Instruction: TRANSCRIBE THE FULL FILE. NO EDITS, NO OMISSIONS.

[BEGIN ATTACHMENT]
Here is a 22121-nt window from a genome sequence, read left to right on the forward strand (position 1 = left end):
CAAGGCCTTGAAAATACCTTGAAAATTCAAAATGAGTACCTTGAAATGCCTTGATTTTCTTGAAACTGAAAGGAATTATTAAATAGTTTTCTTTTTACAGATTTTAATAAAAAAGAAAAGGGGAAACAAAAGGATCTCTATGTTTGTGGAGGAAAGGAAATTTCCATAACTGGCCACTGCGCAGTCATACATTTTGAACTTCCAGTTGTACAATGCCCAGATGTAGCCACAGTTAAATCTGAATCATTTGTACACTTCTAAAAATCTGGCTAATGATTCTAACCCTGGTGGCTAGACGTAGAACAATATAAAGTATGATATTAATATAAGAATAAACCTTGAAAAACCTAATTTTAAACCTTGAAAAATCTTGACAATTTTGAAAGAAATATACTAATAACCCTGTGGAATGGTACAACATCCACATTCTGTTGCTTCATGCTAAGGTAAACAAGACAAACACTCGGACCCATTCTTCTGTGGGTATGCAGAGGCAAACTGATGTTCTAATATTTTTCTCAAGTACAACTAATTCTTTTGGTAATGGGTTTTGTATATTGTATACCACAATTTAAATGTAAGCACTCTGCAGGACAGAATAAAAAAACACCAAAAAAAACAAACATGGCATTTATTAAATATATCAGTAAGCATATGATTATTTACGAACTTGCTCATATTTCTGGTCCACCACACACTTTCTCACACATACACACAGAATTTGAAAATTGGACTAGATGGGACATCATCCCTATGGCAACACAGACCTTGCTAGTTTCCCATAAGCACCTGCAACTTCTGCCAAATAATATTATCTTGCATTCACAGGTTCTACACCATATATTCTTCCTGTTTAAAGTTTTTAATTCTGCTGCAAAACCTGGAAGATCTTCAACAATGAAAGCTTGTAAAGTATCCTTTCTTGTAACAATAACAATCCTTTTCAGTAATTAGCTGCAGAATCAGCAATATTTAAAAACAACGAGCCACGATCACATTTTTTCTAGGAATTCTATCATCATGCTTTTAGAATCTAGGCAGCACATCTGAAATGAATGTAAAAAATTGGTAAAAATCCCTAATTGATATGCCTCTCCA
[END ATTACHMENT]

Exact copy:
Here is a 22121-nt window from a genome sequence, read left to right on the forward strand (position 1 = left end):
CAAGGCCTTGAAAATACCTTGAAAATTCAAAATGAGTACCTTGAAATGCCTTGATTTTCTTGAAACTGAAAGGAATTATTAAATAGTTTTCTTTTTACAGATTTTAATAAAAAAGAAAAGGGGAAACAAAAGGATCTCTATGTTTGTGGAGGAAAGGAAATTTCCATAACTGGCCACTGCGCAGTCATACATTTTGAACTTCCAGTTGTACAATGCCCAGATGTAGCCACAGTTAAATCTGAATCATTTGTACACTTCTAAAAATCTGGCTAATGATTCTAACCCTGGTGGCTAGACGTAGAACAATATAAAGTATGATATTAATATAAGAATAAACCTTGAAAAACCTAATTTTAAACCTTGAAAAATCTTGACAATTTTGAAAGAAATATACTAATAACCCTGTGGAATGGTACAACATCCACATTCTGTTGCTTCATGCTAAGGTAAACAAGACAAACACTCGGACCCATTCTTCTGTGGGTATGCAGAGGCAAACTGATGTTCTAATATTTTTCTCAAGTACAACTAATTCTTTTGGTAATGGGTTTTGTATATTGTATACCACAATTTAAATGTAAGCACTCTGCAGGACAGAATAAAAAAACACCAAAAAAAACAAACATGGCATTTATTAAATATATCAGTAAGCATATGATTATTTACGAACTTGCTCATATTTCTGGTCCACCACACACTTTCTCACACATACACACAGAATTTGAAAATTGGACTAGATGGGACATCATCCCTATGGCAACACAGACCTTGCTAGTTTCCCATAAGCACCTGCAACTTCTGCCAAATAATATTATCTTGCATTCACAGGTTCTACACCATATATTCTTCCTGTTTAAAGTTTTTAATTCTGCTGCAAAACCTGGAAGATCTTCAACAATGAAAGCTTGTAAAGTATCCTTTCTTGTAACAATAACAATCCTTTTCAGTAATTAGCTGCAGAATCAGCAATATTTAAAAACAACGAGCCACGATCACATTTTTTCTAGGAATTCTATCATCATGCTTTTAGAATCTAGGCAGCACATCTGAAATGAATGTAAAAAATTGGTAAAAATCCCTAATTGATATGCCTCTCCA